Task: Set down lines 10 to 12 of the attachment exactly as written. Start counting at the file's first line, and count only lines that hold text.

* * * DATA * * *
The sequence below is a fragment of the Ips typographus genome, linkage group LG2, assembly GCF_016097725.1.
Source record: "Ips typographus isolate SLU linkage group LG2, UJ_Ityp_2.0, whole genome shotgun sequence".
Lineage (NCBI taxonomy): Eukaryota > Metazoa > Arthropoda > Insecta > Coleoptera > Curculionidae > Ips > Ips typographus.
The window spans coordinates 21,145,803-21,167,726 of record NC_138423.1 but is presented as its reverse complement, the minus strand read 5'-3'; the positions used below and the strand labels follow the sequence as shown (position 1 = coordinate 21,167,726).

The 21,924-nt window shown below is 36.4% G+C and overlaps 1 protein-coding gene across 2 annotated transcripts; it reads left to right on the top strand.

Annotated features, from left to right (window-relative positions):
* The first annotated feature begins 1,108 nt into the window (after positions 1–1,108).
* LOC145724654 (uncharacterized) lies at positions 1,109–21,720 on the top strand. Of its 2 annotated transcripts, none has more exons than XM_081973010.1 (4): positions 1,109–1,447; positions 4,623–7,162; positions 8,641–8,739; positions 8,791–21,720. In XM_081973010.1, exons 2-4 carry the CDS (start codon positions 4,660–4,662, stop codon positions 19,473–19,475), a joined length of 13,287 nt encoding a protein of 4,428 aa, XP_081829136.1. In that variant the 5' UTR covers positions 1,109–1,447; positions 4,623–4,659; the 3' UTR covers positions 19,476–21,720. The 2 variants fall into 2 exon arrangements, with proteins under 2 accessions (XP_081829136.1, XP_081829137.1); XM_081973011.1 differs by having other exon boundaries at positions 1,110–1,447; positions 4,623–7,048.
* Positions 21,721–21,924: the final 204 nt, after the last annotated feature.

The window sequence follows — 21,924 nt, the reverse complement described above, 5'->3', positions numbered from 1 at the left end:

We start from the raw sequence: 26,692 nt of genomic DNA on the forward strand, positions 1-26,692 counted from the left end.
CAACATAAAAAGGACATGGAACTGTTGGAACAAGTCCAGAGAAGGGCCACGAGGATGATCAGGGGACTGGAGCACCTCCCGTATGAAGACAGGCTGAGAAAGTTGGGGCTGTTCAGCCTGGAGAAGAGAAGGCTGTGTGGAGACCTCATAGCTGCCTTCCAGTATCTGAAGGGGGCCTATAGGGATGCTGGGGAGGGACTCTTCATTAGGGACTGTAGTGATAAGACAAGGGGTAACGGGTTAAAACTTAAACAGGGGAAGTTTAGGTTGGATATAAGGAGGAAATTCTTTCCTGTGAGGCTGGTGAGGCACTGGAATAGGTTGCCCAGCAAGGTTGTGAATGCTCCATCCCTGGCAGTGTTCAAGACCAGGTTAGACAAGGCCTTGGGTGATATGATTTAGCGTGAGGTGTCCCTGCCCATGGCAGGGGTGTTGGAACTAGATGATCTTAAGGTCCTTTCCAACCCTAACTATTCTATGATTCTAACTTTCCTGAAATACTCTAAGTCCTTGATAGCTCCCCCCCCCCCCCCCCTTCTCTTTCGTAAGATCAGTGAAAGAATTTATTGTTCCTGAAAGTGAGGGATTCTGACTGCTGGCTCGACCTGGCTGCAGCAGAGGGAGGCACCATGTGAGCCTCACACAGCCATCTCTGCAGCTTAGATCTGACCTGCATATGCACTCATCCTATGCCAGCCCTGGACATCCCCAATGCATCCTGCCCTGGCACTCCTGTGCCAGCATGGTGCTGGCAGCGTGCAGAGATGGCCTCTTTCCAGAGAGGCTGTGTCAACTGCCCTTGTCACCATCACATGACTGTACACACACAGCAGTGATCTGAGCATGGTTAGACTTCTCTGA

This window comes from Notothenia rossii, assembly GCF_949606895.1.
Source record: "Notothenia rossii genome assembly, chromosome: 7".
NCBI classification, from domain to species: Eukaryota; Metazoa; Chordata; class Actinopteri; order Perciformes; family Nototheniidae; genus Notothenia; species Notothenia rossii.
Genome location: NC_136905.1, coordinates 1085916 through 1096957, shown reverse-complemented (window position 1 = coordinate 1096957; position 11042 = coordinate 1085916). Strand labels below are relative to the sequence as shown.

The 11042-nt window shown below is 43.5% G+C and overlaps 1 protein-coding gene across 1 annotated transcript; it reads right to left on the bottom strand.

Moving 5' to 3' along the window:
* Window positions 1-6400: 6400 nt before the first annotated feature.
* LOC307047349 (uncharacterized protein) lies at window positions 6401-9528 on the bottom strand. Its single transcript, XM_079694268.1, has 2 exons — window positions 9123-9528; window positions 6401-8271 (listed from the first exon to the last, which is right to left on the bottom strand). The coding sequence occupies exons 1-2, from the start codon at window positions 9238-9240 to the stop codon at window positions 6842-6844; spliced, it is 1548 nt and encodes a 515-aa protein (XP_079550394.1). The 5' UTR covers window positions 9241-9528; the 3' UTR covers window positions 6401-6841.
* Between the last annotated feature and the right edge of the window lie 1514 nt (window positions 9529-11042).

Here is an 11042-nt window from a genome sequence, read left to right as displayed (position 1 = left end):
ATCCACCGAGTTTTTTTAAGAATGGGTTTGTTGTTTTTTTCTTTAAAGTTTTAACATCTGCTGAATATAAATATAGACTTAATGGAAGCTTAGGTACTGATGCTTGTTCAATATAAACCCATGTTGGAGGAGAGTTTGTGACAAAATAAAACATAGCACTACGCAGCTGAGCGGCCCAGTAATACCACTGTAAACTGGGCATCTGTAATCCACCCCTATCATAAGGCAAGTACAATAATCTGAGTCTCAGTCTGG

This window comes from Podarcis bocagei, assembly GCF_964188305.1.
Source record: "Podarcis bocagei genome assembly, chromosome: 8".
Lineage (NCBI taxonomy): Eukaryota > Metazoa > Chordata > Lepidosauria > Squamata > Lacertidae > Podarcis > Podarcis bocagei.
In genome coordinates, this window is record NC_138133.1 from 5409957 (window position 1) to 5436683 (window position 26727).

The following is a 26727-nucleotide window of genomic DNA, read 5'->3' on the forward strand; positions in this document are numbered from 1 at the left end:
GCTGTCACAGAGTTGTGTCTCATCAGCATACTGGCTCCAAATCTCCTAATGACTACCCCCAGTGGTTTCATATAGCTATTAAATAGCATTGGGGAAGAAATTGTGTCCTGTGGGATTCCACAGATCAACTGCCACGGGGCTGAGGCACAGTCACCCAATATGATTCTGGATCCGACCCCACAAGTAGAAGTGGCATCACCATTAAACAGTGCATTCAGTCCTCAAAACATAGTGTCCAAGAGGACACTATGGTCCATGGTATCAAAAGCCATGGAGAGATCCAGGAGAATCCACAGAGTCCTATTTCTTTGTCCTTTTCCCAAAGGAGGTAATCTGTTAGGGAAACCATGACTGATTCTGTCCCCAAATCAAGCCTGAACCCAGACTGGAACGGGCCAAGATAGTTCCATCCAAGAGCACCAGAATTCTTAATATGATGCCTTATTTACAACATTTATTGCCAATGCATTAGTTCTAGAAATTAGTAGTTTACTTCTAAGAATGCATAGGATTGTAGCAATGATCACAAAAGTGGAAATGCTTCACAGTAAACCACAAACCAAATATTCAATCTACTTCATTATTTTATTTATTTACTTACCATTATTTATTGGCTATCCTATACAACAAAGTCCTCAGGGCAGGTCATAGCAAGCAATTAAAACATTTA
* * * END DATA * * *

The window sequence follows — 21,924 nt, the reverse complement described above, 5'->3', positions numbered from 1 at the left end:

We start from the raw sequence: 26,692 nt of genomic DNA on the forward strand, positions 1-26,692 counted from the left end.
CAACATAAAAAGGACATGGAACTGTTGGAACAAGTCCAGAGAAGGGCCACGAGGATGATCAGGGGACTGGAGCACCTCCCGTATGAAGACAGGCTGAGAAAGTTGGGGCTGTTCAGCCTGGAGAAGAGAAGGCTGTGTGGAGACCTCATAGCTGCCTTCCAGTATCTGAAGGGGGCCTATAGGGATGCTGGGGAGGGACTCTTCATTAGGGACTGTAGTGATAAGACAAGGGGTAACGGGTTAAAACTTAAACAGGGGAAGTTTAGGTTGGATATAAGGAGGAAATTCTTTCCTGTGAGGCTGGTGAGGCACTGGAATAGGTTGCCCAGCAAGGTTGTGAATGCTCCATCCCTGGCAGTGTTCAAGACCAGGTTAGACAAGGCCTTGGGTGATATGATTTAGCGTGAGGTGTCCCTGCCCATGGCAGGGGTGTTGGAACTAGATGATCTTAAGGTCCTTTCCAACCCTAACTATTCTATGATTCTAACTTTCCTGAAATACTCTAAGTCCTTGATAGCTCCCCCCCCCCCCCCCCTTCTCTTTCGTAAGATCAGTGAAAGAATTTATTGTTCCTGAAAGTGAGGGATTCTGACTGCTGGCTCGACCTGGCTGCAGCAGAGGGAGGCACCATGTGAGCCTCACACAGCCATCTCTGCAGCTTAGATCTGACCTGCATATGCACTCATCCTATGCCAGCCCTGGACATCCCCAATGCATCCTGCCCTGGCACTCCTGTGCCAGCATGGTGCTGGCAGCGTGCAGAGATGGCCTCTTTCCAGAGAGGCTGTGTCAACTGCCCTTGTCACCATCACATGACTGTACACACACAGCAGTGATCTGAGCATGGTTAGACTTCTCTGA